judgement upon all, And to destroy all the ungodly: And to convict all flesh
      of all the works of their ungodliness which they have ungodly committed, And
      of all the hard things which ungodly sinners have spoken against Him."
      (Enoch 1:9)

      This is not a Bar Nasha that is "just a feller."

      Other references to the SON OF MAN in Enoch:

      "And there I saw One who had a head of days, And His head was white like
      wool, And with Him was another being whose countenance had the appearance of
      a man, And his face was full of graciousness, like one of the holy angels. 2
      And I asked the angel who went with me and showed me all the hidden things,
      concerning that 3 Son of Man, who he was, and whence he was, (and) why he
      went with the Ancient of Days? And he answered and said unto me: This
      is the Son of Man who hath righteousness, With whom dwelleth righteousness,
      And who revealeth all the treasures of that which is hidden, Because the
      Lord of Hosts hath chosen him, And whose lot hath the pre-eminence before
      the Lord of Hosts in uprightness for ever." (Part 8 Chapter 46:1-3)

      1 And in that place I saw the fountain of righteousness Which was
      inexhaustible: And around it were many fountains of wisdom: And all the
      thirsty drank of them, And were filled with wisdom, And their dwellings were
      with the righteous and holy and elect. 2 And at that hour that Son of Man
      was named In the presence of the Lord of Hosts, And his name before the
      Ancient of Days. 3 Yea, before the sun and the signs were created, Before
      the stars of the heaven were made, His name
      was named before the Lord of Hosts. 4 He shall be a staff to the righteous
      whereon to stay themselves and not fall, And he shall be the light of the
      Gentiles, And the hope of those who are troubled of heart. 5 All who dwell
      on earth shall fall down and worship before him, And will praise and bless
      and celebrate with song the Lord of Hosts. 6 And for this reason hath he
      been chosen and hidden before Him, Before the creation of the world and for
      evermore. 7 And the wisdom of the Lord of Hosts hath revealed him to the
      holy and righteous; For he hath preserved the lot of the righteous, Because
      they have hated and despised this world of unrighteousness, And have hated
      all its works and ways in the name of the Lord of Hosts: For in his name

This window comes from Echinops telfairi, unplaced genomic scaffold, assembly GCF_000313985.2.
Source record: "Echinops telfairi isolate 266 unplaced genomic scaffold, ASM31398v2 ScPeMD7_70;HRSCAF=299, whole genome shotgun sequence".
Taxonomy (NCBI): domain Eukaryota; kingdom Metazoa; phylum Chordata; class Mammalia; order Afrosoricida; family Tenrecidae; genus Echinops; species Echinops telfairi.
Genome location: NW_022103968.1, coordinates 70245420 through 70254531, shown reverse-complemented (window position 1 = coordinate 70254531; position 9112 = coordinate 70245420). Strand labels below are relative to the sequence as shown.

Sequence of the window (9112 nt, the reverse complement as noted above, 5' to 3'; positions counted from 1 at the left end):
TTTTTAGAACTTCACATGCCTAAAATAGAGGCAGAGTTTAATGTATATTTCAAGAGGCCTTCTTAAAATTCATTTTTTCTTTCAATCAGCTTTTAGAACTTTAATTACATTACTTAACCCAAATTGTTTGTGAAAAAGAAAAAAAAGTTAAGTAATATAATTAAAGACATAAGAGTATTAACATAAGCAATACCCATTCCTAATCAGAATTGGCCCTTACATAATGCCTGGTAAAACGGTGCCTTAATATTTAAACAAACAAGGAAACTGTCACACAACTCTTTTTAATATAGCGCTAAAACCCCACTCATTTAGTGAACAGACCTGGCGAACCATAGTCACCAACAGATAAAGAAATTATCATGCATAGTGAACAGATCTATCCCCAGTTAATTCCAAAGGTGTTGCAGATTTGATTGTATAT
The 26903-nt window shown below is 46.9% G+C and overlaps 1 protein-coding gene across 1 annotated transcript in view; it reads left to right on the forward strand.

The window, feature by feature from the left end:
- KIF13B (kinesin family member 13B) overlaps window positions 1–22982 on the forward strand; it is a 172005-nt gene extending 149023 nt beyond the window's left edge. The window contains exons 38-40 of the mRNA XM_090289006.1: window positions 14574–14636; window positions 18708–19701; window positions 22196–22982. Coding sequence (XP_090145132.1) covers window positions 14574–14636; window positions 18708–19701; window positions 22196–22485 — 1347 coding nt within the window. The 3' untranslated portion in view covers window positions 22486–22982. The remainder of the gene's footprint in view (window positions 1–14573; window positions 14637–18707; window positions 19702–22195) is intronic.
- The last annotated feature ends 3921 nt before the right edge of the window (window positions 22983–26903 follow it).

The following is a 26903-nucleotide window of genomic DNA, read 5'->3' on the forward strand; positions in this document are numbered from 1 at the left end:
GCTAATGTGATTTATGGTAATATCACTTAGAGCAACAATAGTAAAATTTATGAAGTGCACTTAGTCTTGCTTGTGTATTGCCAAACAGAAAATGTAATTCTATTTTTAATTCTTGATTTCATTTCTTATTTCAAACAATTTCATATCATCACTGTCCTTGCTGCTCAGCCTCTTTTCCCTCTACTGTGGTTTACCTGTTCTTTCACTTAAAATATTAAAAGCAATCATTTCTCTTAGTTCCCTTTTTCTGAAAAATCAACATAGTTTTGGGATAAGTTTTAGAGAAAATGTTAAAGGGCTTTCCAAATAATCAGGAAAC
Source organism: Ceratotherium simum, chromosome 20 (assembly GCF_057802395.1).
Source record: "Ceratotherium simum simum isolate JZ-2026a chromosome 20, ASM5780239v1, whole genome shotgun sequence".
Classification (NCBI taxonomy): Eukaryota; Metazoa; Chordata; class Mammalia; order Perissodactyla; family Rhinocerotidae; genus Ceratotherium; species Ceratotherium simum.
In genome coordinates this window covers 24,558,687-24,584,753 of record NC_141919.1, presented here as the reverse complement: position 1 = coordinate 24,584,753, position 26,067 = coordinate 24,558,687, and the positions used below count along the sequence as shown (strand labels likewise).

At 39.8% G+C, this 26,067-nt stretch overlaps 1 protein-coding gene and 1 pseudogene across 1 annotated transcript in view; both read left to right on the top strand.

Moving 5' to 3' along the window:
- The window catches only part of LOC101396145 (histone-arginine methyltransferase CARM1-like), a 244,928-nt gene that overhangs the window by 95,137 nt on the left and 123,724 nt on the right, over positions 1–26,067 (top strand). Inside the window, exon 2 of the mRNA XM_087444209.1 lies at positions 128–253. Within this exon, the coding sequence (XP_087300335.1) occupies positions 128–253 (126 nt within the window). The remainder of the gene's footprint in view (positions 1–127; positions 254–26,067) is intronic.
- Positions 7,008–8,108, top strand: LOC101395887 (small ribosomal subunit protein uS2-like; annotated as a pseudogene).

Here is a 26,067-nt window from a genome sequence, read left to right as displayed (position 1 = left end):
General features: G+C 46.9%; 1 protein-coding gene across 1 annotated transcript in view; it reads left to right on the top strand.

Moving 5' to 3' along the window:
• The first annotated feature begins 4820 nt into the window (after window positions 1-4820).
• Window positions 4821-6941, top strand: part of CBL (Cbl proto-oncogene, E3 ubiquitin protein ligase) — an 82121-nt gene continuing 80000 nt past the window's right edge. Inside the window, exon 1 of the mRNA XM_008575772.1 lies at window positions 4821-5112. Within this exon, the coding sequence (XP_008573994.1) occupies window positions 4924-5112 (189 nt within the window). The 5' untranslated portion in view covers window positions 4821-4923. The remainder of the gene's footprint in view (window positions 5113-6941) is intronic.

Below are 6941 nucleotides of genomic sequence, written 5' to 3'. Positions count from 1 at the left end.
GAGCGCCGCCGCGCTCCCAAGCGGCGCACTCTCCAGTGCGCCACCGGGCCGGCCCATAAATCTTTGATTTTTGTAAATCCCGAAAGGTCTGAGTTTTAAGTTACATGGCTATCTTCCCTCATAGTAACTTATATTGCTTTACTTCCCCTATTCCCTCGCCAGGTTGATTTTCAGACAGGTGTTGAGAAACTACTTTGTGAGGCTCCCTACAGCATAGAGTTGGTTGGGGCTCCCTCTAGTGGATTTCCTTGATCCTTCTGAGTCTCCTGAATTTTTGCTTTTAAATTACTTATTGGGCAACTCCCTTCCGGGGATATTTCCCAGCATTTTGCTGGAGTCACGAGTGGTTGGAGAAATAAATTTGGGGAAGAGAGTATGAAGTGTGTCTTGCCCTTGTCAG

they are saved, And according to his good pleasure hath it been in regard to
      their life. (Part 8 Chapter 48:1-7)

      The Book of Daniel, like Enoch, was written originally in Aramaic. It
      contains the most famous reference to the SON OF MAN.

      Daniel 7:13-14 (WEB)
      13 חזה הוית בחזוי ליליא וארו עם־ענני שׁמיא כבר אנשׁ אתה הוה ועד־עתיק יומיא
      מטה וקדמוהי הקרבוהי׃ 14 ולה יהיב שׁלטן ויקר ומלכו וכל עממיא אמיא ולשׁניא לה
      יפלחון שׁלטנה שׁלטן עלם די־לא יעדה ומלכותה פ

      13 I saw in the night-visions, and, behold, there came with the clouds of
      the sky one like a son of man (כבר אנש [kibar 'anash]), and he came even to
      the ancient of days, and they brought him near before him. 14 There was
      given him dominion, and glory, and a kingdom, that all the peoples, nations,
      and languages should serve him: his dominion is an everlasting dominion,
      which shall not pass away, and his kingdom that which shall not be

      Yeshua spoke of himself, just as above in Daniel, at Matthew 24:30 And
      then shall appear the sign of the Son of man in heaven: and then shall all
      the tribes of the earth mourn, and they shall see the Son of man coming in
      the clouds of heaven with power and great glory.

      .....and at Matthew 26:64 Jesus saith unto him, Thou hast said:
      nevertheless I say unto you, Hereafter shall ye see the Son of man sitting
      on the right hand of power, and coming in the clouds of heaven.

      As you can see, Yeshua refers to himself as the SON OF MAN (Aramaic bar
      nasha) of Daniel and Enoch and not, IMO, as simply the bar nash/a idiom for
      "just a guy."

      An Enochian Jew, in the late second temple period, is one who believed in
      the Enochian apocalyptic such as the Essenes and Yohanan haMatbil.

      Jesus/Yeshua was indeed, IMO, a herald of the imminent malkutha
      d'alaha (Kingdom of God) in the Enochian tradition and, as such, outside of
      "normative" Mosaic Judaism. I think there are other indicators that this
      "Son of Man" from the ancient of days could be "Lord of the Sabbath" as well
      as the Mosaic laws (seen in the formula "It is written" or "You have
      heard"...ABC "but *I* tell you"...XYZ).

      So yes, he was apocalyptic but, in his mind, just not a "sage" but THE bar
      nasha that was expected by Yohanan/John (Matthew 11:3), with a different
      eschatology, perhaps, than the Essenes or John, more ethical than
      apocalyptic, the redeemer of Daniel 7:13-14.

      Having said all this, I am intrigued by the concept of targumym elements in
      first stratum NT material. What the Aramaic speaking first stratum Jesus
      People in the Galilee and Judea knew about the Old Testament came to them in
      oral Targumym.


      Jack Kilmon
      San Antonio, TX